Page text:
- Continuing to monitor rain tomorrow; heavy at times
- Winter-like nor’easter
- Flash flood potential
- Comfortable this morning, humidity will rise later on
Current surface map shows cold front in the Plains (two of them, but part of the same overall system) and the southern low pressure area. These two areas will interact more and more during the day today and tomorrow they will converge in the Mid-Atlantic and Northeast.
With the southern low, it will tap both Gulf and Atlantic feeds, increasing available moisture. That will be part of the reason why the precip rates will be heavy at times. We have a converging of cold air meeting Gulf and Atlantic moisture feeds.
Latest water vapor with my caveman illustrations showing that idea of a double cold front and low pressure down south.
Pattern is typical of a nor’east during the winter. We have deep troughing in the Central U.S and storm coming up out of the Gulf.
Visible satellite shows clouds moving in from the south.
The NAM at 850mb shows shortwave trough rounding the base and low pressure area to the south
Later tonight into tomorrow things begin to converge and the main troughing envelopes the southern low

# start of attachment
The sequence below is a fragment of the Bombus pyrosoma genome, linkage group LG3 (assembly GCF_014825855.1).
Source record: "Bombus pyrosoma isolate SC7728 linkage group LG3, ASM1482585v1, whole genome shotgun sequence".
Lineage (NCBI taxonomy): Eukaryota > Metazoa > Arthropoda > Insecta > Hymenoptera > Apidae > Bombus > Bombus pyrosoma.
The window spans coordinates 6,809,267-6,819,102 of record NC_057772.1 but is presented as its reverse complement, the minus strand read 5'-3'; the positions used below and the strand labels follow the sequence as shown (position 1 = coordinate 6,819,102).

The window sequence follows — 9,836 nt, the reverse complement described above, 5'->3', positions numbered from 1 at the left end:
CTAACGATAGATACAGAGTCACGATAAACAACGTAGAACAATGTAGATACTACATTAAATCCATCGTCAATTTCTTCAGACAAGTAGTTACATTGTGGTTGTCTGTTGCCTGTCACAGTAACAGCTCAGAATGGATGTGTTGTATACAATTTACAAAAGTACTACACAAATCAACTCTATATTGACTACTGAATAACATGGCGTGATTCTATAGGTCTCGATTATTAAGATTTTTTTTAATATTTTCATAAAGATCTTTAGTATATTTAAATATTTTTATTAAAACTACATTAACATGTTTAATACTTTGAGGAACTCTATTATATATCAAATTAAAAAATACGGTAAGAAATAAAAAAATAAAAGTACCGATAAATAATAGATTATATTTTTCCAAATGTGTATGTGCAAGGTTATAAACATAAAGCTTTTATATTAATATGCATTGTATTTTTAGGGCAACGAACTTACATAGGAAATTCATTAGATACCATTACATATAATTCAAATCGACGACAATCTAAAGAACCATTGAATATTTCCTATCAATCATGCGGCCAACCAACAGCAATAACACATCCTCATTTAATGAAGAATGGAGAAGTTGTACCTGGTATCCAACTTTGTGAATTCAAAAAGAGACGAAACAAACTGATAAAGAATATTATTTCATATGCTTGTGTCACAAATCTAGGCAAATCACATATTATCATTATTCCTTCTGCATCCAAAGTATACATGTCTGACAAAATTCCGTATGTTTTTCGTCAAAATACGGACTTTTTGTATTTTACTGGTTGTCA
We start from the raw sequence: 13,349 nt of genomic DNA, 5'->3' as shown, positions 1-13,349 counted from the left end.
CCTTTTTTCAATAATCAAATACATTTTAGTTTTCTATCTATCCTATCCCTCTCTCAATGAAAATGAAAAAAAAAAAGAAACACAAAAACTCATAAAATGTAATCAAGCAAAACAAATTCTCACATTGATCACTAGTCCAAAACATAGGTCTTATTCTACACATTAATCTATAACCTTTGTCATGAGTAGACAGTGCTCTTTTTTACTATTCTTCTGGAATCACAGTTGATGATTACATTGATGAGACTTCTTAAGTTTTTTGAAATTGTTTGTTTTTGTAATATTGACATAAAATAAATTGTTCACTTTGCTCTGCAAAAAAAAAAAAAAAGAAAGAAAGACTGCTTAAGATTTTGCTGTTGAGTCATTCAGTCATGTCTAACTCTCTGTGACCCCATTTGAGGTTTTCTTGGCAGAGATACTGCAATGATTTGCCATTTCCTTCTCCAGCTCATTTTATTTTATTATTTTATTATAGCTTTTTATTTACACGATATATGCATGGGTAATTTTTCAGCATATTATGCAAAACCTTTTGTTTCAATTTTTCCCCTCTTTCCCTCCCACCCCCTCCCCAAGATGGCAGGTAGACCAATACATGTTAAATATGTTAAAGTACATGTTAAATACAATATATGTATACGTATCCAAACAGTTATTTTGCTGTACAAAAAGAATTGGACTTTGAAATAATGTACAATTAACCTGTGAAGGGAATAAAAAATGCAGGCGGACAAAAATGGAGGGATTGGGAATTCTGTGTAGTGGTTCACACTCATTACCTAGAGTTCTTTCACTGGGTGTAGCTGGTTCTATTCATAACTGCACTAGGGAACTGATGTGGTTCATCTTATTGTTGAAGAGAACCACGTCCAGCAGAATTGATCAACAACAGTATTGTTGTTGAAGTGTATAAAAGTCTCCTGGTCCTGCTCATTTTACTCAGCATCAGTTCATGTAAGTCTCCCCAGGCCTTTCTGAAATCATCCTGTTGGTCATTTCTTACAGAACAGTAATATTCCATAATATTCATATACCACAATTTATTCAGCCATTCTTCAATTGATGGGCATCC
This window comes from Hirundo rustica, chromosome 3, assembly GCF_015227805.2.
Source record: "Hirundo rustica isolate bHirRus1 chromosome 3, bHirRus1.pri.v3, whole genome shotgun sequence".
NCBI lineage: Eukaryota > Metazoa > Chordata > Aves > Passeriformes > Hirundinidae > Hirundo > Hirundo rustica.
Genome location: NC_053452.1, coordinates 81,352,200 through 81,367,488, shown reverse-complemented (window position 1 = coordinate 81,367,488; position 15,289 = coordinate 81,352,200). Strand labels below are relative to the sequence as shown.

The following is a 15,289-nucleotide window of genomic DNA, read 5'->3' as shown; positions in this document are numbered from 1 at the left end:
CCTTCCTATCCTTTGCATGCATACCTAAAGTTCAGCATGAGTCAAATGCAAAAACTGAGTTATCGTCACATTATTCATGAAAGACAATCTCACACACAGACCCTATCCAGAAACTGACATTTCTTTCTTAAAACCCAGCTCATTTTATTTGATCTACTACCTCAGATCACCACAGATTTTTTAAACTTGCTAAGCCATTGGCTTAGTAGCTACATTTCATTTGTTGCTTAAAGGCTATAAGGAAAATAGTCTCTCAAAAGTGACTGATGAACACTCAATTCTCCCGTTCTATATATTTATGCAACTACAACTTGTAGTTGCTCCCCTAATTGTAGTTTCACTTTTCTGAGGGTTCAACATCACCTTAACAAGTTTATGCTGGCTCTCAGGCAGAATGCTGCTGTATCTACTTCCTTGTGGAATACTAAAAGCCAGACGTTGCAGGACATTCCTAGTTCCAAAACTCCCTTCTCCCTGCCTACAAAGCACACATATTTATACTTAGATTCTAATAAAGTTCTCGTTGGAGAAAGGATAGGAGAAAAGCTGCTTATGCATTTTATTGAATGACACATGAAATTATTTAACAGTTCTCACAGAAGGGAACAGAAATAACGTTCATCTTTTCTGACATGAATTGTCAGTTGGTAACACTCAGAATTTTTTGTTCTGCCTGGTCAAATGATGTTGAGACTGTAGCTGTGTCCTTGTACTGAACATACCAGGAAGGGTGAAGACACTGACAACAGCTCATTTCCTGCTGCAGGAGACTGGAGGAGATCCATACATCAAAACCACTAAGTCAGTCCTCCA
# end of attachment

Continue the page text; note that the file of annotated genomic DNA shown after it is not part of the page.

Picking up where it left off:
Meanwhile our surface charts, with image below from the NAM, reveals possibilities in storm track and where the heaviest axis of precip falls.
NAM wants to bring the southern low over E. Va
And your heavy rain is to the north of the low and between the low pressure area coming in from the Mid-West where the cold/warm clash the most in the upper levels of the atmosphere.
NAM has shifted the heaviest axis to the west a little associated with best clashing of airmasses. But there is also another batch of heavy precip to the north/northeast of the coastal low ahead of the warm front.
Note, the image I am using for precip/radar is the 3km NAM, which actually slides the coastal low just to over Atlantic City whereas the 12km NAM I’ve used in the other above images places the low a bit more to the west. The idea remains the same as yesterday, depending on how the low tracks will determine where the heavy rain falls.
Accumulated rain through Thursday 2 PM
Biggest impact is the possibility of flash flooding as many areas will see 0.5″-1″ of rain in a short period of time.
But for now all we can do is monitor the radar, see where the low pressure is trying to move in the pressure charts, and see what happens.
Low to mid-70s for most of the area
Current air quality is mostly clear!
The AQI is based on a scale of 0-500, with 0 being no issues and 500 being very hazardous to everyone and an emergency condition overall. Today we will be between 0 and 50, so generally fine for all people.
More specific air quality information can be found at airnow.gov